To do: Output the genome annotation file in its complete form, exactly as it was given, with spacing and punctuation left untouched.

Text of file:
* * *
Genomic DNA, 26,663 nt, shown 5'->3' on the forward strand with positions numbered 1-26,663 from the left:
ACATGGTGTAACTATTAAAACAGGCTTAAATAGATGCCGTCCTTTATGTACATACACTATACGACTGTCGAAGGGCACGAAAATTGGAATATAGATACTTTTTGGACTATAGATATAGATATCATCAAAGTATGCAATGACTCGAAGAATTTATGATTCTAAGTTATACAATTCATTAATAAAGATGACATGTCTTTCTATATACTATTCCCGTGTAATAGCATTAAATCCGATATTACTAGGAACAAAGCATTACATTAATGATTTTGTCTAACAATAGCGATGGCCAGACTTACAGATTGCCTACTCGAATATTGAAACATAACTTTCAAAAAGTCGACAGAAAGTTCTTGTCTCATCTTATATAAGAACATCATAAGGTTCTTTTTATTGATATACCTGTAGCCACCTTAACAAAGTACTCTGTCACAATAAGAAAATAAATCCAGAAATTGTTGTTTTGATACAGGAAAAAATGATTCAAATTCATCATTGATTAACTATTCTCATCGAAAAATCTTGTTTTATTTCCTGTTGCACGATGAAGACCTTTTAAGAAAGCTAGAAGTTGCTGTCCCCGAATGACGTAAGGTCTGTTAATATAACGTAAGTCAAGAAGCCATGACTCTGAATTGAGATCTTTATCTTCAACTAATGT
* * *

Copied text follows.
Genomic DNA, 26,663 nt, shown 5'->3' on the forward strand with positions numbered 1-26,663 from the left:
ACATGGTGTAACTATTAAAACAGGCTTAAATAGATGCCGTCCTTTATGTACATACACTATACGACTGTCGAAGGGCACGAAAATTGGAATATAGATACTTTTTGGACTATAGATATAGATATCATCAAAGTATGCAATGACTCGAAGAATTTATGATTCTAAGTTATACAATTCATTAATAAAGATGACATGTCTTTCTATATACTATTCCCGTGTAATAGCATTAAATCCGATATTACTAGGAACAAAGCATTACATTAATGATTTTGTCTAACAATAGCGATGGCCAGACTTACAGATTGCCTACTCGAATATTGAAACATAACTTTCAAAAAGTCGACAGAAAGTTCTTGTCTCATCTTATATAAGAACATCATAAGGTTCTTTTTATTGATATACCTGTAGCCACCTTAACAAAGTACTCTGTCACAATAAGAAAATAAATCCAGAAATTGTTGTTTTGATACAGGAAAAAATGATTCAAATTCATCATTGATTAACTATTCTCATCGAAAAATCTTGTTTTATTTCCTGTTGCACGATGAAGACCTTTTAAGAAAGCTAGAAGTTGCTGTCCCCGAATGACGTAAGGTCTGTTAATATAACGTAAGTCAAGAAGCCATGACTCTGAATTGAGATCTTTATCTTCAACTAATGT